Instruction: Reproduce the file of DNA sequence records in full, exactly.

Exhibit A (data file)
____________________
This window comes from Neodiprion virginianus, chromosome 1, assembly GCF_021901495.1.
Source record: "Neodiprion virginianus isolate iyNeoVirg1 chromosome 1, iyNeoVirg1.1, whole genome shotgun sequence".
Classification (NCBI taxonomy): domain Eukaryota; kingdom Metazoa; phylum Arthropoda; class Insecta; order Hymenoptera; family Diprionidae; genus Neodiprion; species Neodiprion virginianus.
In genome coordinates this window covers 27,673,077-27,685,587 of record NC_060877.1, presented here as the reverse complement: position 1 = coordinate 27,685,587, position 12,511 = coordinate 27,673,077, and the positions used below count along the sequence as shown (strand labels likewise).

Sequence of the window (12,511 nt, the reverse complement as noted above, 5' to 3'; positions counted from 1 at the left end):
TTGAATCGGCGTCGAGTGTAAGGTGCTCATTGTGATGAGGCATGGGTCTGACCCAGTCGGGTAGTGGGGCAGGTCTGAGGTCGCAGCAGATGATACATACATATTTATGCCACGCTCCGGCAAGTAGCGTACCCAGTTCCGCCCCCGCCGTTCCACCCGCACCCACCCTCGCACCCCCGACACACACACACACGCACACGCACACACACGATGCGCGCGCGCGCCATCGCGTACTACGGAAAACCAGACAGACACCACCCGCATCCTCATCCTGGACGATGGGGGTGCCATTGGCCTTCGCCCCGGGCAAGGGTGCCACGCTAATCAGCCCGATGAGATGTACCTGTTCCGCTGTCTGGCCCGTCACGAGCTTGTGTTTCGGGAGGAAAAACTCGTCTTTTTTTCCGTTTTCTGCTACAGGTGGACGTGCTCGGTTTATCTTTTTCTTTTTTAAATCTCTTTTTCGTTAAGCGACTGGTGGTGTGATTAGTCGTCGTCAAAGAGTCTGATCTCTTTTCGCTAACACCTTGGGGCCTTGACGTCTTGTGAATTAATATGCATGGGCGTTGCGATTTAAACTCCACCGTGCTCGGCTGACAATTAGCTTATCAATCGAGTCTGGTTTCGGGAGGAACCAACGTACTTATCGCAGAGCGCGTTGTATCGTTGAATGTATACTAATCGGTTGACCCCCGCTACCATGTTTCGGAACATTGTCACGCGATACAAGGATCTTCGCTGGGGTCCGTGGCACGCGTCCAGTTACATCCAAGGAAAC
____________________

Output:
This window comes from Neodiprion virginianus, chromosome 1, assembly GCF_021901495.1.
Source record: "Neodiprion virginianus isolate iyNeoVirg1 chromosome 1, iyNeoVirg1.1, whole genome shotgun sequence".
Classification (NCBI taxonomy): domain Eukaryota; kingdom Metazoa; phylum Arthropoda; class Insecta; order Hymenoptera; family Diprionidae; genus Neodiprion; species Neodiprion virginianus.
In genome coordinates this window covers 27,673,077-27,685,587 of record NC_060877.1, presented here as the reverse complement: position 1 = coordinate 27,685,587, position 12,511 = coordinate 27,673,077, and the positions used below count along the sequence as shown (strand labels likewise).

Sequence of the window (12,511 nt, the reverse complement as noted above, 5' to 3'; positions counted from 1 at the left end):
TTGAATCGGCGTCGAGTGTAAGGTGCTCATTGTGATGAGGCATGGGTCTGACCCAGTCGGGTAGTGGGGCAGGTCTGAGGTCGCAGCAGATGATACATACATATTTATGCCACGCTCCGGCAAGTAGCGTACCCAGTTCCGCCCCCGCCGTTCCACCCGCACCCACCCTCGCACCCCCGACACACACACACACGCACACGCACACACACGATGCGCGCGCGCGCCATCGCGTACTACGGAAAACCAGACAGACACCACCCGCATCCTCATCCTGGACGATGGGGGTGCCATTGGCCTTCGCCCCGGGCAAGGGTGCCACGCTAATCAGCCCGATGAGATGTACCTGTTCCGCTGTCTGGCCCGTCACGAGCTTGTGTTTCGGGAGGAAAAACTCGTCTTTTTTTCCGTTTTCTGCTACAGGTGGACGTGCTCGGTTTATCTTTTTCTTTTTTAAATCTCTTTTTCGTTAAGCGACTGGTGGTGTGATTAGTCGTCGTCAAAGAGTCTGATCTCTTTTCGCTAACACCTTGGGGCCTTGACGTCTTGTGAATTAATATGCATGGGCGTTGCGATTTAAACTCCACCGTGCTCGGCTGACAATTAGCTTATCAATCGAGTCTGGTTTCGGGAGGAACCAACGTACTTATCGCAGAGCGCGTTGTATCGTTGAATGTATACTAATCGGTTGACCCCCGCTACCATGTTTCGGAACATTGTCACGCGATACAAGGATCTTCGCTGGGGTCCGTGGCACGCGTCCAGTTACATCCAAGGAAAC